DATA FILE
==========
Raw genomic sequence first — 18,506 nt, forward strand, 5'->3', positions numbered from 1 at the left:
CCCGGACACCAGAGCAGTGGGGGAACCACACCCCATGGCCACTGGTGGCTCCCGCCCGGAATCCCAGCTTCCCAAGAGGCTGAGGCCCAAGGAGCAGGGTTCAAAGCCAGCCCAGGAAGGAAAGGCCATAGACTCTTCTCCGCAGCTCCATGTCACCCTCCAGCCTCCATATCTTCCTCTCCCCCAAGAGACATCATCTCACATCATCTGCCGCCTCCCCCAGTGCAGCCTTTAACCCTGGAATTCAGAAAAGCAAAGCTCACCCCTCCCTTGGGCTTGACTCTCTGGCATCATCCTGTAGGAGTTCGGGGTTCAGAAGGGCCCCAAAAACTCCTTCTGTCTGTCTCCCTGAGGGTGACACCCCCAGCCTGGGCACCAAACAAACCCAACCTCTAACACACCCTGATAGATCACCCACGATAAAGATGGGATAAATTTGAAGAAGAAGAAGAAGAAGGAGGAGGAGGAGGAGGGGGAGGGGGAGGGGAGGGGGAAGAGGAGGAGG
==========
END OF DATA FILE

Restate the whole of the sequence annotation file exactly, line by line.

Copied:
Raw genomic sequence first — 18,506 nt, forward strand, 5'->3', positions numbered from 1 at the left:
CCCGGACACCAGAGCAGTGGGGGAACCACACCCCATGGCCACTGGTGGCTCCCGCCCGGAATCCCAGCTTCCCAAGAGGCTGAGGCCCAAGGAGCAGGGTTCAAAGCCAGCCCAGGAAGGAAAGGCCATAGACTCTTCTCCGCAGCTCCATGTCACCCTCCAGCCTCCATATCTTCCTCTCCCCCAAGAGACATCATCTCACATCATCTGCCGCCTCCCCCAGTGCAGCCTTTAACCCTGGAATTCAGAAAAGCAAAGCTCACCCCTCCCTTGGGCTTGACTCTCTGGCATCATCCTGTAGGAGTTCGGGGTTCAGAAGGGCCCCAAAAACTCCTTCTGTCTGTCTCCCTGAGGGTGACACCCCCAGCCTGGGCACCAAACAAACCCAACCTCTAACACACCCTGATAGATCACCCACGATAAAGATGGGATAAATTTGAAGAAGAAGAAGAAGAAGGAGGAGGAGGAGGAGGGGGAGGGGGAGGGGAGGGGGAAGAGGAGGAGG